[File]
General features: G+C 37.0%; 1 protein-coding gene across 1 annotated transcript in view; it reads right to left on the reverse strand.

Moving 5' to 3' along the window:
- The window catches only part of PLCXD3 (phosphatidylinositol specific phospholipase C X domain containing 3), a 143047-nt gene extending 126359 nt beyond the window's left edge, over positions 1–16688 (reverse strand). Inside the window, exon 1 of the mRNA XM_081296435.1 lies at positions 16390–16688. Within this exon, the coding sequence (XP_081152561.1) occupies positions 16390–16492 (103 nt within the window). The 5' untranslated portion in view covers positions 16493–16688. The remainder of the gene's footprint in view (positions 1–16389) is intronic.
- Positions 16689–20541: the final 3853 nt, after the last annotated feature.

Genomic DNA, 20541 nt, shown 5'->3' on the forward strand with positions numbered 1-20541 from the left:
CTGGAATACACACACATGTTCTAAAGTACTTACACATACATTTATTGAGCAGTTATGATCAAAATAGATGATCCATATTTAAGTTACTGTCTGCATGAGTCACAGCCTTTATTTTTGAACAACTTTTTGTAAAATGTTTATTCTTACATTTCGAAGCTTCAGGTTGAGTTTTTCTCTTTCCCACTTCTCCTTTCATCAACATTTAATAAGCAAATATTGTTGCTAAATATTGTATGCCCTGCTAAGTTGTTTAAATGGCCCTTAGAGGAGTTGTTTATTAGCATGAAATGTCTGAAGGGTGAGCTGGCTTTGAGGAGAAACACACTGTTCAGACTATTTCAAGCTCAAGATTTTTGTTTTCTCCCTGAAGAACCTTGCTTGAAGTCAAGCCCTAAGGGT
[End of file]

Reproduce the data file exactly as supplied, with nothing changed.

General features: G+C 37.0%; 1 protein-coding gene across 1 annotated transcript in view; it reads right to left on the reverse strand.

Moving 5' to 3' along the window:
- The window catches only part of PLCXD3 (phosphatidylinositol specific phospholipase C X domain containing 3), a 143047-nt gene extending 126359 nt beyond the window's left edge, over positions 1–16688 (reverse strand). Inside the window, exon 1 of the mRNA XM_081296435.1 lies at positions 16390–16688. Within this exon, the coding sequence (XP_081152561.1) occupies positions 16390–16492 (103 nt within the window). The 5' untranslated portion in view covers positions 16493–16688. The remainder of the gene's footprint in view (positions 1–16389) is intronic.
- Positions 16689–20541: the final 3853 nt, after the last annotated feature.

Genomic DNA, 20541 nt, shown 5'->3' on the forward strand with positions numbered 1-20541 from the left:
CTGGAATACACACACATGTTCTAAAGTACTTACACATACATTTATTGAGCAGTTATGATCAAAATAGATGATCCATATTTAAGTTACTGTCTGCATGAGTCACAGCCTTTATTTTTGAACAACTTTTTGTAAAATGTTTATTCTTACATTTCGAAGCTTCAGGTTGAGTTTTTCTCTTTCCCACTTCTCCTTTCATCAACATTTAATAAGCAAATATTGTTGCTAAATATTGTATGCCCTGCTAAGTTGTTTAAATGGCCCTTAGAGGAGTTGTTTATTAGCATGAAATGTCTGAAGGGTGAGCTGGCTTTGAGGAGAAACACACTGTTCAGACTATTTCAAGCTCAAGATTTTTGTTTTCTCCCTGAAGAACCTTGCTTGAAGTCAAGCCCTAAGGGT